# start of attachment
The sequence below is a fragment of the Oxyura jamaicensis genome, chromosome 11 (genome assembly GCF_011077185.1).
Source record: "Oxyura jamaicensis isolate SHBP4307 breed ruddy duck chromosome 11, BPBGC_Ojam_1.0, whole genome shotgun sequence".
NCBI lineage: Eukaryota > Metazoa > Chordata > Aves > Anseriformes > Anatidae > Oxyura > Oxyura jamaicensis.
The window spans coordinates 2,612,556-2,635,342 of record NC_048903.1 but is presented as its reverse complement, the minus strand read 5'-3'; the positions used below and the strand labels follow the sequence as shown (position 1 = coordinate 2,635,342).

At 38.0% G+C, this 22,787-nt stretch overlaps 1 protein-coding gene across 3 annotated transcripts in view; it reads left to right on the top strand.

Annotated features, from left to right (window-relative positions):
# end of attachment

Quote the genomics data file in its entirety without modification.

The sequence below is a fragment of the Oxyura jamaicensis genome, chromosome 11 (genome assembly GCF_011077185.1).
Source record: "Oxyura jamaicensis isolate SHBP4307 breed ruddy duck chromosome 11, BPBGC_Ojam_1.0, whole genome shotgun sequence".
NCBI lineage: Eukaryota > Metazoa > Chordata > Aves > Anseriformes > Anatidae > Oxyura > Oxyura jamaicensis.
The window spans coordinates 2,612,556-2,635,342 of record NC_048903.1 but is presented as its reverse complement, the minus strand read 5'-3'; the positions used below and the strand labels follow the sequence as shown (position 1 = coordinate 2,635,342).

At 38.0% G+C, this 22,787-nt stretch overlaps 1 protein-coding gene across 3 annotated transcripts in view; it reads left to right on the top strand.

Annotated features, from left to right (window-relative positions):